swap. Fortunately, we can exploit the two-transmon σz ⊗ σz interaction described in chapter 4,
which does not require very fast tuning, but employ a slower, adiabatic flux control.
8.3
Higher-level transmon interaction
Looking back at the single excitation spectroscopy map of figure 8.2, the VR bias point at
which we we perform two-qubit interactions is at point II. At this voltage, which comes
slightly before the virtual qubit-qubit swap interaction, there are in fact no interactions which
are immediately apparent on examining the one-excitation manifold.
However, a useful two-qubit interaction is revealed in the two-excitation spectrum,
figure 8.4a. As VR is swept away from point I, the non-computational higher-level transmon
excitation ∣, ⟩ (left transmon in ground state, right transmon in second excited state),
decreases more rapidly than the computational state ∣, ⟩ (both transmons in their first
excited states). These two states in fact can be tuned into degeneracy at point II. However,
as shown in figure 8.4b, there is actually a large ( MHz) cavity-mediated interaction
between these levels, resulting in a frequency shift ζ/π of the lower branch with respect
to the sum fL + fR , in good agreement with a numerical diagonalization of the generalized
Jaynes–Cummings Hamiltonian. This avoided crossing causes the transition frequency to
∣, ⟩ to deviate from the sum of the transition frequencies to ∣, ⟩ and ∣, ⟩.
The two-excitation spectroscopy is performed using a pump and probe two-tone technique: one microwave excitation pulse is applied to the single-excitation transition frequencies, f or f , before a second probe pulse is swept as a function of frequency, and the change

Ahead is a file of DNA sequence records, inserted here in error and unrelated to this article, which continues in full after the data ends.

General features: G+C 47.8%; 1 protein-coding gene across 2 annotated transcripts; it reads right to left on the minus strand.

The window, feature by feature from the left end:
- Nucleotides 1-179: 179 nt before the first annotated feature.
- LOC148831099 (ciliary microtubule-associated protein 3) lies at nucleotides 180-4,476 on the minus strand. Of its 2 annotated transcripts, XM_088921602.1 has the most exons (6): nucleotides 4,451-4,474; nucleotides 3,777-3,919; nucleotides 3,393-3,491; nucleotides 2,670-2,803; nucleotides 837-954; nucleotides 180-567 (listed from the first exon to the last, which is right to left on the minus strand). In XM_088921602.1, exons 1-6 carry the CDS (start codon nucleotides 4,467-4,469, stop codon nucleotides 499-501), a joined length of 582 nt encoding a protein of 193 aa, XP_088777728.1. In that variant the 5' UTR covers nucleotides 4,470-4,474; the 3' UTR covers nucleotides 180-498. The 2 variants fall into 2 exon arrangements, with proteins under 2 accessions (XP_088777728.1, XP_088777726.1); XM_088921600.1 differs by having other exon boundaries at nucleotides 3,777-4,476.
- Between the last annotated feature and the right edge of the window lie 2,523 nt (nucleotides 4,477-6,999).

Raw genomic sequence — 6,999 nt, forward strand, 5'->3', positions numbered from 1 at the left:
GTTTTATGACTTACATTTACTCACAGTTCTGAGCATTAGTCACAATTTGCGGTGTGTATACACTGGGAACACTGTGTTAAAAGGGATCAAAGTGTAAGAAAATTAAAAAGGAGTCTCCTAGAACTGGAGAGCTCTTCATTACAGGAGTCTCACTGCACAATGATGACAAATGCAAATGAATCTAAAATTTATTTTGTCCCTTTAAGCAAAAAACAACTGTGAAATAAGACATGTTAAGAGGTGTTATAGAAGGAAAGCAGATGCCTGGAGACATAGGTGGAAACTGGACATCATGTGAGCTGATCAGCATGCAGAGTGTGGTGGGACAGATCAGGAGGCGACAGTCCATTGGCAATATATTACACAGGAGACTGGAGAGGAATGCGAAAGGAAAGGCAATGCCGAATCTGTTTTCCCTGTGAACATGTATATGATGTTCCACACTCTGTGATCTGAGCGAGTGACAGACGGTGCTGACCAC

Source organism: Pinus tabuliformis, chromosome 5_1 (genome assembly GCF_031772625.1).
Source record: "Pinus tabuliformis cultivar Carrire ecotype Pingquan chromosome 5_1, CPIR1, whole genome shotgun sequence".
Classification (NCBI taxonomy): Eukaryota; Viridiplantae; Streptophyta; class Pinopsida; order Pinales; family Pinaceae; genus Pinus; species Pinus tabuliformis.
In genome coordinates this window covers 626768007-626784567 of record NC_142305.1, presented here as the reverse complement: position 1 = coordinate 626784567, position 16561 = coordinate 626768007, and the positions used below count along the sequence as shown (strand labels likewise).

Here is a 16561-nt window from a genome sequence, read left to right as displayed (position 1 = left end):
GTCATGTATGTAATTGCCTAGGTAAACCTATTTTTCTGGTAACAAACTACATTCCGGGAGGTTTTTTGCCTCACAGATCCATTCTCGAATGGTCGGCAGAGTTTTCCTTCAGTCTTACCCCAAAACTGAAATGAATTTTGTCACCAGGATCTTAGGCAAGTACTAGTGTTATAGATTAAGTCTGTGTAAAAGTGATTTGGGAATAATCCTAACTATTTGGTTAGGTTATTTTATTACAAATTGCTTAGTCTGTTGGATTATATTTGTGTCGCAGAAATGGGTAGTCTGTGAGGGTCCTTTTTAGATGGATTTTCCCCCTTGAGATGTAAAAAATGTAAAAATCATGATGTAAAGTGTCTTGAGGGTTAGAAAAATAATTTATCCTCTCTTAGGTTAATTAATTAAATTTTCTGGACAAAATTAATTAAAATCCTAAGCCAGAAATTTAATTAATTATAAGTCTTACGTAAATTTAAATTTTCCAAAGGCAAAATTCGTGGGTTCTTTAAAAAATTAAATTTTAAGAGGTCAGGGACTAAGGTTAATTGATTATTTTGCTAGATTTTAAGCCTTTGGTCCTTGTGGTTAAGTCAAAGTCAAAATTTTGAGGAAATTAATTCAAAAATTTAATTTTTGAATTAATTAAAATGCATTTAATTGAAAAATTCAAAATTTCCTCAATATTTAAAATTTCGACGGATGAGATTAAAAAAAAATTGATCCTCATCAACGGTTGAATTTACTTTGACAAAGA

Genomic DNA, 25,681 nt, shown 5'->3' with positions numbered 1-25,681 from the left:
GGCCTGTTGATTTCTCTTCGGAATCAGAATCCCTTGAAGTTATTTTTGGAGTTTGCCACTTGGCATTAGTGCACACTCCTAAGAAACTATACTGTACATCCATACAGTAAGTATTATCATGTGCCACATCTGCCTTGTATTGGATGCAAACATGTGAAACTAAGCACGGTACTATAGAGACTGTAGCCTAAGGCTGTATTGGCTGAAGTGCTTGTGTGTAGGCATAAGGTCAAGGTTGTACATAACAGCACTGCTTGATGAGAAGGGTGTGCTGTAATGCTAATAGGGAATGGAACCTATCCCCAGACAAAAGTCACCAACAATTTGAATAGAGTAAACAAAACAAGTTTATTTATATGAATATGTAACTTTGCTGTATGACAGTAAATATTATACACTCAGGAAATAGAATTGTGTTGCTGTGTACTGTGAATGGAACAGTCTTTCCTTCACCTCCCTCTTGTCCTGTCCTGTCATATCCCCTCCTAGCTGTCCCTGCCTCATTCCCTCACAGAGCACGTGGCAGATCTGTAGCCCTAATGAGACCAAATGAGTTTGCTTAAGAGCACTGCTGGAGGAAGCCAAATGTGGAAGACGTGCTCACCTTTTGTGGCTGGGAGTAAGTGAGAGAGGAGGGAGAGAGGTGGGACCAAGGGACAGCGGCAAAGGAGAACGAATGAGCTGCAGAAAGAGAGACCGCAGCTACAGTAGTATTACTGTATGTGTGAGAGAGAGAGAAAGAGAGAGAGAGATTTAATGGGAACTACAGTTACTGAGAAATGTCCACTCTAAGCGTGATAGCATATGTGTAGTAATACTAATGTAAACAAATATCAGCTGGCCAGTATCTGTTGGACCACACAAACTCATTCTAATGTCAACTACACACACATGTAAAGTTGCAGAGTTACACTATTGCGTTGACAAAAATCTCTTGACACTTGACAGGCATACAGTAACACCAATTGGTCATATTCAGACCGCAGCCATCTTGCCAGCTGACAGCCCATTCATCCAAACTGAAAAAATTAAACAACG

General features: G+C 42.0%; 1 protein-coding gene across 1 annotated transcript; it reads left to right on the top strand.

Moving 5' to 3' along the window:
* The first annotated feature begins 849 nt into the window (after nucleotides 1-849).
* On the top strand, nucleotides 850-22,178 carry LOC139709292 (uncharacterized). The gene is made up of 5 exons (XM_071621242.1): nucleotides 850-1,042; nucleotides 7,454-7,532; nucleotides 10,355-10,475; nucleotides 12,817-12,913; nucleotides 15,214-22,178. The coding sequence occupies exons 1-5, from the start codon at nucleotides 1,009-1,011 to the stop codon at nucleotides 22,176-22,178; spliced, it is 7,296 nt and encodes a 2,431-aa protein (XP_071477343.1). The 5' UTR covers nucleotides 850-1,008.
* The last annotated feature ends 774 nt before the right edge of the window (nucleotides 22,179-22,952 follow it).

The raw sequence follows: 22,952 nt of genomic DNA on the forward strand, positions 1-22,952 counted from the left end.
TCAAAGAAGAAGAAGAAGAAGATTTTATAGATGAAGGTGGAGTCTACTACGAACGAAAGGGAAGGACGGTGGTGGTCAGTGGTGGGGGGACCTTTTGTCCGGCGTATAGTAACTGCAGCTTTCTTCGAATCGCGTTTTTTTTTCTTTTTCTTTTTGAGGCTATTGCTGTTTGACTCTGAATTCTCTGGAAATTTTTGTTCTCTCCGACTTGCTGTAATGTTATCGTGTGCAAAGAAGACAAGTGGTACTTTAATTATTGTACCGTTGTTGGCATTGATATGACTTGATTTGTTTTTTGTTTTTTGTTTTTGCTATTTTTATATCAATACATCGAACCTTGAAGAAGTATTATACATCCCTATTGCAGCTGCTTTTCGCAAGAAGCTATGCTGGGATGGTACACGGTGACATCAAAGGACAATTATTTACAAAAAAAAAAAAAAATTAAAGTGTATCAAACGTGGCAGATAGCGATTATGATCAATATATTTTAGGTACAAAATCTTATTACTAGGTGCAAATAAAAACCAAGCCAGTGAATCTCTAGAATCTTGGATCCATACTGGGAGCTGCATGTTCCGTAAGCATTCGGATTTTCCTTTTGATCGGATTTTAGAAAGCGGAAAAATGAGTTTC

in homodyne transmission through the cavity is measured.
The shift of the transition frequency to ∣, ⟩ is the mechanism of an entangling conditional
phase (c-Phase) gate (section 2.3.2 and section 4.3.3). Recall that flux pulses, adiabatic with
8.3. higher-level transmon interaction

02
11
20
I
II III
IV
R
01+10
02
11
20
II
III
R
Figure 8.4: Two excitation spectroscopy. (a) Flux dependence of transition frequencies
from the ground state ∣, ⟩ to the two-excitation manifold. Two-tone spectroscopy measurements (points) show an avoided crossing between the computational state ∣, ⟩ and the
non-computational state ∣, ⟩ at point II, in good agreement with numerical diagonalization
of the Hamiltonian (dashed curves). (b) Zoom-in on the avoided crossing, where we see that
the transition frequency to ∣, ⟩ deviates from the sum of the transition frequencies to ∣, ⟩
and ∣, ⟩.

entanglement and joint readout
respect to the ∣, ⟩ ↔ ∣, ⟩ avoided crossing, produce phase gates
⎛ 

 ⎞
⎜
⎟
⎜ e iθ z
⎟


⎟
U =⎜

⎜
⎟
⎜  e iθ z
⎟

⎜
⎟

⎝ 
 e iθ z ⎠
(8.2)
in the computational Hilbert space. Here, θ zlr = π ∫ δf lr (t) dt is the dynamical phase
acquired by ∣l , r⟩, and δf lr is the deviation of f lr from its value at point I. A VR pulse into
point II such that ∫ ζ(t) dt = (n + )π with integer n implements a c-Phase, because
θ z = θ z +θ z − ∫ ζ(t) dt. This method of realizing a c-Phase by adiabatically using the avoided